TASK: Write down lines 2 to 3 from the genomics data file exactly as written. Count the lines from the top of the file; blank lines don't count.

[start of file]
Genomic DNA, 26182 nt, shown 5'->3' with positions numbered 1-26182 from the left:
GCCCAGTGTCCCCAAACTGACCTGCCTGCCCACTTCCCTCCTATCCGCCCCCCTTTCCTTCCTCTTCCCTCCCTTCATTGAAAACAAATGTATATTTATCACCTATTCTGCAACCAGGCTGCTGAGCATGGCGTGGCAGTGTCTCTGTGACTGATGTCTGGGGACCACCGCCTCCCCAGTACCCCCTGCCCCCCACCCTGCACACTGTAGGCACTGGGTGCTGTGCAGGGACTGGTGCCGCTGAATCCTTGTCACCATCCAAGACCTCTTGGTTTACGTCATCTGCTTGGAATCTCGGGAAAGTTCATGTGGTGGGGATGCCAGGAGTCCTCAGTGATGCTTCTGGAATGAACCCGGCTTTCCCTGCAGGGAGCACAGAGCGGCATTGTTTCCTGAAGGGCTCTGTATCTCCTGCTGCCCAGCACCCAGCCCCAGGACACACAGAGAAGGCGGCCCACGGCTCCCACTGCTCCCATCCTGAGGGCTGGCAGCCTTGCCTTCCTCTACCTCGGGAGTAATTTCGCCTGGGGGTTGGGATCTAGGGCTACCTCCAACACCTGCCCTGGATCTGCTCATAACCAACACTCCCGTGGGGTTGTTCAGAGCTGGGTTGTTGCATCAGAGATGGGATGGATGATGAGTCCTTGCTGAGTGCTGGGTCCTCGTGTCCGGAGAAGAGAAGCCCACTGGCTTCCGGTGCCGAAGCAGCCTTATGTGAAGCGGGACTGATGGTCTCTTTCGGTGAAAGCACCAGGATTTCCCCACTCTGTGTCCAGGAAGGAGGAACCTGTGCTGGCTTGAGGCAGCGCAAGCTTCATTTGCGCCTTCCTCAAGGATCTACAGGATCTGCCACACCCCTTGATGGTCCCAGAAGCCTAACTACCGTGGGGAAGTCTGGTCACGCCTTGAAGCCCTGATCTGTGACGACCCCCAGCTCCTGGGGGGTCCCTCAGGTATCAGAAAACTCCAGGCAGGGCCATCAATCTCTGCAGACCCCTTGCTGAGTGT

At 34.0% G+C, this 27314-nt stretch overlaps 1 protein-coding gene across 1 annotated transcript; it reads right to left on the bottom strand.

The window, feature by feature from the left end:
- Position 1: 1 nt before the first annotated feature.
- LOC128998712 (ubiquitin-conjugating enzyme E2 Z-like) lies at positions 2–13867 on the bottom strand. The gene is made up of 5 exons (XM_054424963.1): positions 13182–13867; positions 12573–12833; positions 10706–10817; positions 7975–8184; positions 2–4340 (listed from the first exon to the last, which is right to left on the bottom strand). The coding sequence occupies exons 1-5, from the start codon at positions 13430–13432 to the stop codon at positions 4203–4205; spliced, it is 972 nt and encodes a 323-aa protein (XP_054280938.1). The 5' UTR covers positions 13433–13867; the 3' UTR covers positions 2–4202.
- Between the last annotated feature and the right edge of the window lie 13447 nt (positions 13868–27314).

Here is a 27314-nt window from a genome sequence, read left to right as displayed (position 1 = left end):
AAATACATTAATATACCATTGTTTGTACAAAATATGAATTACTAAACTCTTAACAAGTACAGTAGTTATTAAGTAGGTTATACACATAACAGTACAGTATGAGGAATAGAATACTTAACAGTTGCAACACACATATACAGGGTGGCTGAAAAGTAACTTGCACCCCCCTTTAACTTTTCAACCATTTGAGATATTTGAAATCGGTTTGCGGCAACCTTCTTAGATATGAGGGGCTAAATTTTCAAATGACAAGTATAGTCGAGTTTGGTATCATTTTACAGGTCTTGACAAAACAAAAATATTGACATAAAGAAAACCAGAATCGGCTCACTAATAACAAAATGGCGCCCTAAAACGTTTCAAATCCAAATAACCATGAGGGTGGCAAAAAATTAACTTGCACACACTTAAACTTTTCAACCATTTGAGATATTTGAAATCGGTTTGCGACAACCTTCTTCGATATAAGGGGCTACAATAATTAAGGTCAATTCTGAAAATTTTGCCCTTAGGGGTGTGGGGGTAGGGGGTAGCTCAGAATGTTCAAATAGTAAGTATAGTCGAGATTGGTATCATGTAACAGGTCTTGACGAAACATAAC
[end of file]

GCCCAGTGTCCCCAAACTGACCTGCCTGCCCACTTCCCTCCTATCCGCCCCCCTTTCCTTCCTCTTCCCTCCCTTCATTGAAAACAAATGTATATTTATCACCTATTCTGCAACCAGGCTGCTGAGCATGGCGTGGCAGTGTCTCTGTGACTGATGTCTGGGGACCACCGCCTCCCCAGTACCCCCTGCCCCCCACCCTGCACACTGTAGGCACTGGGTGCTGTGCAGGGACTGGTGCCGCTGAATCCTTGTCACCATCCAAGACCTCTTGGTTTACGTCATCTGCTTGGAATCTCGGGAAAGTTCATGTGGTGGGGATGCCAGGAGTCCTCAGTGATGCTTCTGGAATGAACCCGGCTTTCCCTGCAGGGAGCACAGAGCGGCATTGTTTCCTGAAGGGCTCTGTATCTCCTGCTGCCCAGCACCCAGCCCCAGGACACACAGAGAAGGCGGCCCACGGCTCCCACTGCTCCCATCCTGAGGGCTGGCAGCCTTGCCTTCCTCTACCTCGGGAGTAATTTCGCCTGGGGGTTGGGATCTAGGGCTACCTCCAACACCTGCCCTGGATCTGCTCATAACCAACACTCCCGTGGGGTTGTTCAGAGCTGGGTTGTTGCATCAGAGATGGGATGGATGATGAGTCCTTGCTGAGTGCTGGGTCCTCGTGTCCGGAGAAGAGAAGCCCACTGGCTTCCGGTGCCGAAGCAGCCTTATGTGAAGCGGGACTGATGGTCTCTTTCGGTGAAAGCACCAGGATTTCCCCACTCTGTGTCCAGGAAGGAGGAACCTGTGCTGGCTTGAGGCAGCGCAAGCTTCATTTGCGCCTTCCTCAAGGATCTACAGGATCTGCCACACCCCTTGATGGTCCCAGAAGCCTAACTACCGTGGGGAAGTCTGGTCACGCCTTGAAGCCCTGATCTGTGACGACCCCCAGCTCCTGGGGGGTCCCTCAGGTATCAGAAAACTCCAGGCAGGGCCATCAATCTCTGCAGACCCCTTGCTGAGTGT

At 34.0% G+C, this 27314-nt stretch overlaps 1 protein-coding gene across 1 annotated transcript; it reads right to left on the bottom strand.